GRAND RAPIDS, Mich. — As millions of Americans begin receiving economic relief payments this week, legions of scammers are already working to keep that from happening, sparking new warnings from the Internal Revenue Service.
“I think the biggest scam right now is the phone calls,’’ said Sarah Kull, IRS criminal investigation special agent in charge. “These scammers are calling and they’re aggressive when they call.’’
Every April, scammers come out of the woodwork to prey upon last-minute tax filers. This year, they’re targeting coronavirus relief checks, which are already heading out to bank accounts coast to coast.
Scammers, pretending to be government officials, will ask for bank account information, social security numbers and other personal information. Or they will ask you to verify information.
The IRS doesn’t make phone calls, Kull said.
“That money is already coming to you and the IRS does not have to verify anything,’’ Kull said. “If you do get one of these phone calls, don’t even engage with the person. Just hang up.’’
A $2.2 trillion economic recovery package tied to the coronavirus pandemic includes one-time payments of up to $1,200 for millions of Americans.
The IRS this week began distributing the money via direct deposit. Checks will be mailed to those who have not forwarded direct deposit information to the IRS.
In the weeks since the recovery package was approved, con artists have been working the phones.
They offer to help people get their federal stimulus checks, but say they need bank account and Social Security numbers to do so. Other times, they may ask for upfront fees.
Kull said some scam artists tell people they owe money to the IRS and browbeat them into providing personal information.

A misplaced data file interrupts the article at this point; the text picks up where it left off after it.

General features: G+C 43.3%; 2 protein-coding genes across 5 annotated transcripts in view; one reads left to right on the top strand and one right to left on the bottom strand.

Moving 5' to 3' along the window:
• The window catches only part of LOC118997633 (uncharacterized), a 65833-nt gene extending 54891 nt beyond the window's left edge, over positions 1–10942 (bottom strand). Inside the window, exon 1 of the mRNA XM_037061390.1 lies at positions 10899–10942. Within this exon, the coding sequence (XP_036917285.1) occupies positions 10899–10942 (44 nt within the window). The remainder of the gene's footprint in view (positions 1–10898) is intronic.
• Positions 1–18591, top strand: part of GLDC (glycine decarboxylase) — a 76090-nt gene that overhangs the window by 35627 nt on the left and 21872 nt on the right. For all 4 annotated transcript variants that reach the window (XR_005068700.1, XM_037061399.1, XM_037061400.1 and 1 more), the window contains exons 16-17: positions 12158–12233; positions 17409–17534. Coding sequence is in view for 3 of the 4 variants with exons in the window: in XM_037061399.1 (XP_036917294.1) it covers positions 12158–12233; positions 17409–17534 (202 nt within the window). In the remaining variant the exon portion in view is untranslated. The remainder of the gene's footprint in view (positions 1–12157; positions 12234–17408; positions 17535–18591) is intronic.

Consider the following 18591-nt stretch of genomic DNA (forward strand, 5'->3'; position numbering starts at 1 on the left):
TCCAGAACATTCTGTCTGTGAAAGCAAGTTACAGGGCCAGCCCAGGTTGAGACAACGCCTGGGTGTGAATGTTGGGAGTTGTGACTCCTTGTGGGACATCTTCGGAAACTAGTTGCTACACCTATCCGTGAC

“They may tell you that you have a payment due to the IRS and you have to turn this money over to them,’’ she explained. “They give bogus badge numbers to get your Social Security number and bank account information.’’
Con artists can sound convincing. They obtain personal information about you to lend credibility. That personal information is usually gleaned from public records, social media and the dark web.
For some, the quarry isn’t your $1,200 check, but your identity. They may be fishing for personal information to open credit cards in your name, Kull said.
“It could be to file tax returns in your name down the road, open credit cards in your name, just trying to get your money,’’ she said. “Don’t even engage.’’
Kull also warned about official-looking emails and text messages asking you to click on a link.
“Don’t click on any of those links. They likely contain malware,’’ she said.
For those who will receive their payment in the mail, rather than through direct deposit, Kull says to be on the lookout for phony checks.
It will likely be for an odd amount and requires verification of the check online or by calling a phone number. If that is the case, it is a fraud, she said.
U.S. Attorney Andrew Birge says federal law enforcement is poised to track down those who try to enrich themselves at the expense of others during this national emergency.
Wire fraud and mail fraud are typically 20-year felonies. But if the federal crimes are tied to the coronavirus pandemic, offenders are looking at an additional 10 years.
“I would not want to be someone who tried to take advantage of the pandemic and find myself in front of a federal judge,’’ he said.
People can report fraud to the IRS at email@example.com or by calling the National Center for Disaster Fraud Hotline at (866) 720-5721.
Additional information can be found by visiting the IRS website.
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